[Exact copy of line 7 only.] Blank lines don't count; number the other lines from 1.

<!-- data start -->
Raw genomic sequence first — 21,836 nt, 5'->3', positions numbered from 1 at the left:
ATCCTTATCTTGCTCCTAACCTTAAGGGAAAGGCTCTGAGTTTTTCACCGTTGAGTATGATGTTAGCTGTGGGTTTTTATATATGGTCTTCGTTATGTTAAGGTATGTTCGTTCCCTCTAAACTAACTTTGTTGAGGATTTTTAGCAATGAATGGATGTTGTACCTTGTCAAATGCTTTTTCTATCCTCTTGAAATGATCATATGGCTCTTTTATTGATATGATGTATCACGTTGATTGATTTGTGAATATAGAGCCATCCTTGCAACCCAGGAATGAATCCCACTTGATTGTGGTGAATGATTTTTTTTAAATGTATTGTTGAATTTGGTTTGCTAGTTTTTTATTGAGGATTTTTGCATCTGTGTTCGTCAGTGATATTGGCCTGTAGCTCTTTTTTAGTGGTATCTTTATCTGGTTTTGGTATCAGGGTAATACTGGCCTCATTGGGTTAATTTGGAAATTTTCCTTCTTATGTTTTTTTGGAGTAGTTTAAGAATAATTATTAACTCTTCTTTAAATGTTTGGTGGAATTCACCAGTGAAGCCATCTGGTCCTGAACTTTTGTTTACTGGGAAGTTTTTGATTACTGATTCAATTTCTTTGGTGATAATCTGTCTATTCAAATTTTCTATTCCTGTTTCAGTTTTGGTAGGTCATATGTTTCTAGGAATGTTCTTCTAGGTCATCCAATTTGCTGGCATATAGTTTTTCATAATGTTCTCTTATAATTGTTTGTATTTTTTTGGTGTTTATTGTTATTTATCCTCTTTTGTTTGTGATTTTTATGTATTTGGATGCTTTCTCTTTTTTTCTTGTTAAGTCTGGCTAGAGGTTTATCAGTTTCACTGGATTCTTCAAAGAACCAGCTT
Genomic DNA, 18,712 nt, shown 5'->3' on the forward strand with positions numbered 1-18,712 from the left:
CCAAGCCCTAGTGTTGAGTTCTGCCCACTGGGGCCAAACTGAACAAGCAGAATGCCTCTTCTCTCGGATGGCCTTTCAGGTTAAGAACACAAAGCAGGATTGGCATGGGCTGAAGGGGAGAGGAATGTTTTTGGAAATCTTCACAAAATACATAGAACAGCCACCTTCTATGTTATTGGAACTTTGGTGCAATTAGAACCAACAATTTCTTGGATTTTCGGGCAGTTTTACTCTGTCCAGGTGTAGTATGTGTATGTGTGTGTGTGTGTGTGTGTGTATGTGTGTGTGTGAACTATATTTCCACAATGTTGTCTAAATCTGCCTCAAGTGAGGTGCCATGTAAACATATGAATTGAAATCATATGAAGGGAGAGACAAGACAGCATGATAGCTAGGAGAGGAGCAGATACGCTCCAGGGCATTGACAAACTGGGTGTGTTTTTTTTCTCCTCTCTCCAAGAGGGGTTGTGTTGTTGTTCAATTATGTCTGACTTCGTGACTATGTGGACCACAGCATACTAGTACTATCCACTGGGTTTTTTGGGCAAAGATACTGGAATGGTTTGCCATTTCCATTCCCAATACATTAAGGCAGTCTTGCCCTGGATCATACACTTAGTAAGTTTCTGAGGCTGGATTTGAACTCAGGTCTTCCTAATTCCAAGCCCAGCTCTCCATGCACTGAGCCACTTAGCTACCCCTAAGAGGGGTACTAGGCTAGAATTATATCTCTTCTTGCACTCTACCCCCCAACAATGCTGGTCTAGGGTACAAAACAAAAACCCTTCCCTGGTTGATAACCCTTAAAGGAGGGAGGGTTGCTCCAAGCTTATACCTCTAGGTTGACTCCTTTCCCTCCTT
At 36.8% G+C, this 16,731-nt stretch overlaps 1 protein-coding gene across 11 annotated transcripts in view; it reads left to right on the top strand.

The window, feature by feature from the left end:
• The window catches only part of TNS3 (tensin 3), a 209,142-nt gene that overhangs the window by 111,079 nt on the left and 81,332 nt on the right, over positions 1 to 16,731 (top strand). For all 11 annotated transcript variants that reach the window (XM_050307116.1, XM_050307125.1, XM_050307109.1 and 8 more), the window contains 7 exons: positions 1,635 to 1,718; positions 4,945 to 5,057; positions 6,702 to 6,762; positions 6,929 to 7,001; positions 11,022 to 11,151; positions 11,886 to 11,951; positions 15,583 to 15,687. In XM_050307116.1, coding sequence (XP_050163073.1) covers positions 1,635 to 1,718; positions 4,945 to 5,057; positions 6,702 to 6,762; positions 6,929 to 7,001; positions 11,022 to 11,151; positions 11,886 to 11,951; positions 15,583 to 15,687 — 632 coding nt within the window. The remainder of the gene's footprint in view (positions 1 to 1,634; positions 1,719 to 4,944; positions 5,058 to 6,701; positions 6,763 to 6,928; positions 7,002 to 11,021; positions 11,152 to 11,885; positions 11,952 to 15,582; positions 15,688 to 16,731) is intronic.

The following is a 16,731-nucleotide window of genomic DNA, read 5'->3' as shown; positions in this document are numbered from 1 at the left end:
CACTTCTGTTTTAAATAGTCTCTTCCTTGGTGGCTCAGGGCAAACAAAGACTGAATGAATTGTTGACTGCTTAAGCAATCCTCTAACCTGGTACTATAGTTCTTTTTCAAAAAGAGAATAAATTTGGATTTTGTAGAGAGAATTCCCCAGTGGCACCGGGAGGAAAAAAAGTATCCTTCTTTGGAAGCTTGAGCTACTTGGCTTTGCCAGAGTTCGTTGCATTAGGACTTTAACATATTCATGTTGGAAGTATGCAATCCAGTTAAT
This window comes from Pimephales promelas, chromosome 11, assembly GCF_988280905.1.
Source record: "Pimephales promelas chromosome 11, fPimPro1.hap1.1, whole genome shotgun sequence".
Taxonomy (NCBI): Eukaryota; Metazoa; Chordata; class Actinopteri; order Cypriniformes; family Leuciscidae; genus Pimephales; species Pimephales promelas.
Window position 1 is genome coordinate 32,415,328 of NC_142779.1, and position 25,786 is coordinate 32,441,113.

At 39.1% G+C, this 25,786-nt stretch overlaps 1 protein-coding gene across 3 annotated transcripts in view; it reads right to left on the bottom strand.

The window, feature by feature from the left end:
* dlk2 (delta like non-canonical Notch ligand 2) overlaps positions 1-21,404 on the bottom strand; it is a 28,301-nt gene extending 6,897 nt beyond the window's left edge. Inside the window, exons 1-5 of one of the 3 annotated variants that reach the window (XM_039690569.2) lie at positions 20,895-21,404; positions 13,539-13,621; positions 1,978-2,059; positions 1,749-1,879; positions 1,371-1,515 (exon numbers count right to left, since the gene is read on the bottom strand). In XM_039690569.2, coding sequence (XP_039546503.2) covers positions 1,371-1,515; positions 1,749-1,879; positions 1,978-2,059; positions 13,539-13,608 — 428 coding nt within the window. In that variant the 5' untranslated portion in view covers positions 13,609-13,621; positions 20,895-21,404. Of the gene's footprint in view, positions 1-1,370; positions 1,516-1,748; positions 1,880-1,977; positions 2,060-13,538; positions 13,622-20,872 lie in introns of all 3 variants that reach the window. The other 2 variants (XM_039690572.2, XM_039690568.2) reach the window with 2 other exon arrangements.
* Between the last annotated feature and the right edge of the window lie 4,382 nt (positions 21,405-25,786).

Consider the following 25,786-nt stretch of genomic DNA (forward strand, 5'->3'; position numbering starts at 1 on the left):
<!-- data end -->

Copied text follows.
• The window catches only part of TNS3 (tensin 3), a 209,142-nt gene that overhangs the window by 111,079 nt on the left and 81,332 nt on the right, over positions 1 to 16,731 (top strand). For all 11 annotated transcript variants that reach the window (XM_050307116.1, XM_050307125.1, XM_050307109.1 and 8 more), the window contains 7 exons: positions 1,635 to 1,718; positions 4,945 to 5,057; positions 6,702 to 6,762; positions 6,929 to 7,001; positions 11,022 to 11,151; positions 11,886 to 11,951; positions 15,583 to 15,687. In XM_050307116.1, coding sequence (XP_050163073.1) covers positions 1,635 to 1,718; positions 4,945 to 5,057; positions 6,702 to 6,762; positions 6,929 to 7,001; positions 11,022 to 11,151; positions 11,886 to 11,951; positions 15,583 to 15,687 — 632 coding nt within the window. The remainder of the gene's footprint in view (positions 1 to 1,634; positions 1,719 to 4,944; positions 5,058 to 6,701; positions 6,763 to 6,928; positions 7,002 to 11,021; positions 11,152 to 11,885; positions 11,952 to 15,582; positions 15,688 to 16,731) is intronic.